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Accounts Receivable Financing (2024 Guide)

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What is accounts receivable financing?

Accounts receivable financing, AR financing or invoice financing is a business agreement whereby the business borrows capital against the value of its accounts receivable (AR). The lender advances a majority (80% – 90%) of the business’s unpaid invoices in the form of a loan or asset-backed security, etc.

In summary:

Who asks for capital against the outstanding invoices? The business.
Who gives the capital? Lending company or factoring company.
Capital is paid under which agreement? Loan, asset-backed security or line of credit.
What is set as collateral? The total amount of the invoices.

Steps involved in accounts receivable financing

Accounts receivable financing transforms unpaid invoices into instant cash flow. You can use that capital to pay for overhead costs, payroll and other expenses. Here are the steps:

  1. You submit your invoices to a lending or factoring company. These invoices constitute the total money your customers owe you for the supplied product or service.

  2. The lending company accesses the creditworthiness of your customers & business. This is done to calculate the assisted risk which may affect the fee the lending company charges.

  3. The lending company advances the capital. This capital is generally 70% – 90% of the invoice amount. They also decide on the fee they will charge. It could be a percentage of the advanced amount, a percentage of the total invoice amount or a percentage of the total invoice amount per week.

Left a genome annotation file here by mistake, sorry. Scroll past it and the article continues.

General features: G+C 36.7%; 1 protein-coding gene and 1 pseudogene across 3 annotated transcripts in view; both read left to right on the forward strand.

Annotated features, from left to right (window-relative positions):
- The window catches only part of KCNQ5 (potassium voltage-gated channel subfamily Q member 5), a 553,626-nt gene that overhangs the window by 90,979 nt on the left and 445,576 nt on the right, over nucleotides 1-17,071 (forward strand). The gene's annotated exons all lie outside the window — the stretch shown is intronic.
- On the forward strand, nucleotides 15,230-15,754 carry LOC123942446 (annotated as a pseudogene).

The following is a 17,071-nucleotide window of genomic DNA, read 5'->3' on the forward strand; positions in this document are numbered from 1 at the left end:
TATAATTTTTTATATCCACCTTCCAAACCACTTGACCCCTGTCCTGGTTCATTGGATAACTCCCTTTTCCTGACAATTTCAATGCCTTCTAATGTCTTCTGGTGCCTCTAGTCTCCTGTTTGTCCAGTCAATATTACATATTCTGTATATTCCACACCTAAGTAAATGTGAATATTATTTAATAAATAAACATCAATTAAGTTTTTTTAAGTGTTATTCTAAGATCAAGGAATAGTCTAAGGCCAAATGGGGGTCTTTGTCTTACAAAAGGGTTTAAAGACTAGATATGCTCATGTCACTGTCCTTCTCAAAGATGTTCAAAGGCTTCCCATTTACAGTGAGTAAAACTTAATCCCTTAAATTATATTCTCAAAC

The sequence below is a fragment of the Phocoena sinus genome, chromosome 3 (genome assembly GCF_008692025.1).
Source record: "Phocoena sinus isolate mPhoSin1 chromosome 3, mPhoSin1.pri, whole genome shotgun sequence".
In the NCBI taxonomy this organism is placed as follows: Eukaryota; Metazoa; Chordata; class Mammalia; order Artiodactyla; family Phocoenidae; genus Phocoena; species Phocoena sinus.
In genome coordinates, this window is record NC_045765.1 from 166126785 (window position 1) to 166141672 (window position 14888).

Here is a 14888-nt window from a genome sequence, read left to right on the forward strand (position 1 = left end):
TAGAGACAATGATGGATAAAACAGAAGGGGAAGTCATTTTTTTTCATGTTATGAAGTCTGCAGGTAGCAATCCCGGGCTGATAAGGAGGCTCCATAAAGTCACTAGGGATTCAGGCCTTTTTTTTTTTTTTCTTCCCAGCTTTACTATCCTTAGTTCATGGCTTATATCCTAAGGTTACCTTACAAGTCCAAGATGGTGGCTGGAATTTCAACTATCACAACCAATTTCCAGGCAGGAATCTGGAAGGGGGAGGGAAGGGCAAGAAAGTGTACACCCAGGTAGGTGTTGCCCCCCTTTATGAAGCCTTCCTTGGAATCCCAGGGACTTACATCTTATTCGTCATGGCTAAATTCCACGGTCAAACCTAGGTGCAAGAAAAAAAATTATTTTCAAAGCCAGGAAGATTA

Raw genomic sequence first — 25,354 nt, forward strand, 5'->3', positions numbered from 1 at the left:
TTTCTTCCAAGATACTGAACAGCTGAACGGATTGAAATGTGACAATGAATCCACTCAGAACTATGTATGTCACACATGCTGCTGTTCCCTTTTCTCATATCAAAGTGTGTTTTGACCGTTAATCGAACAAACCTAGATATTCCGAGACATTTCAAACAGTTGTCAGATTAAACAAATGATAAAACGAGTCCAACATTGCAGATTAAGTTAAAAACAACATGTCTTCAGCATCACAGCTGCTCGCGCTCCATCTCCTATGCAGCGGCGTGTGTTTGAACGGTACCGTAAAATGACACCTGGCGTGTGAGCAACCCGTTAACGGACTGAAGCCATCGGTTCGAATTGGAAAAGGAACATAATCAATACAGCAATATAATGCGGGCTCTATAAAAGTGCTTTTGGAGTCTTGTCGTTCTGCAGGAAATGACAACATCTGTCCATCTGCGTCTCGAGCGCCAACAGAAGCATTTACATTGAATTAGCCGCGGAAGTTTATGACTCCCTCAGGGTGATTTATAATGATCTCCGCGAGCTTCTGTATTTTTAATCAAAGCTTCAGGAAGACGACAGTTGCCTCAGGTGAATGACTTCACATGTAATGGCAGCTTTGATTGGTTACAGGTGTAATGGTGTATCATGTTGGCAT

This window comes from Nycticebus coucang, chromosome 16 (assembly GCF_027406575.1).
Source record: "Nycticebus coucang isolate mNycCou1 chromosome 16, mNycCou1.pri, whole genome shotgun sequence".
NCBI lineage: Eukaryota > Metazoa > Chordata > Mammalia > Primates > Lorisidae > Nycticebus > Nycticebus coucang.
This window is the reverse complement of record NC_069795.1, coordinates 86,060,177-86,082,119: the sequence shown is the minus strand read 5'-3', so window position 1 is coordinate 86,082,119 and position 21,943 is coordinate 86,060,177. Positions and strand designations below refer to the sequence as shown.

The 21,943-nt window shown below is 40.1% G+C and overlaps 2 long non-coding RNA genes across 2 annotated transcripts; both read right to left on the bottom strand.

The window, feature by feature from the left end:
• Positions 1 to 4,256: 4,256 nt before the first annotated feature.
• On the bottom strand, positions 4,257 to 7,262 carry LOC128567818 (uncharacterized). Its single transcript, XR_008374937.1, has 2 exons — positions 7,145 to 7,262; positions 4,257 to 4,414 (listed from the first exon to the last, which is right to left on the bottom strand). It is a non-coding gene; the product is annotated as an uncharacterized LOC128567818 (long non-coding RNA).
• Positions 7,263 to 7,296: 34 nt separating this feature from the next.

4. Your customers pay the outstanding invoices. That amount (plus the fee) is given to the lending company and they return the remaining amount to you.

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Example of accounts receivable financing

Say, you run a transportation business. You just invoiced one of your customers £10,000 on the condition that he will pay you after 28 days. You then decided to opt for accounts receivable financing. The lending company agreed to pay you 80% of the invoice amount and a fee of 1% of the invoice amount every week.

Total invoice amount = £10,000
Advanced amount = 80% of £10,000 = £8,000
Fee of lending company = 1% of £10,000/week = £100 x 4 = £400

You receive £8000 from the lending company.

After 28 days, on the due date, your customer pays you £10,000, you keep £1600 of the customer payment and repay the rest to the lending company (£8000 + £400 = £8400). As a result, you will receive a total of £9600 from receivables instead of £10,000.

Types of accounts receivable financing

Factoring

Invoice factoring is a process in which the business sells its invoices to a factoring company at a discount. You will receive an advance payment of 70% – 90% of the invoice value from the factoring company.

After this, the company assumes the responsibility of collecting payments from the customers. Once the payments have been received, they pay you the outstanding amount minus the fee which is generally 1% to 5%.

Asset-backed securities

Asset-backed securities (ABS) involve the conversion of a business’s receivables into a financial product that can be sold to investors. Through a process called securitisation, the receivables are first transferred to a special purpose vehicle (SPV), which then issues the ABS to investors.

The investors provide the company with cash flow and receive interest in return.

Accounts receivable loans

It is a type of financing where a business uses its outstanding invoices as collateral to secure a loan from a lending company. The lending company provides a cash advance based on the value of the receivables and charges a fee which is a percentage of the total invoice amount.

Advantages of accounts receivable financing

AR financing comes with various benefits for your business.

  1. Immediate capital access: You get immediate cash for your business, generally within 1-3 days of applying. This capital can help you pay for expenses or cover any emergency costs.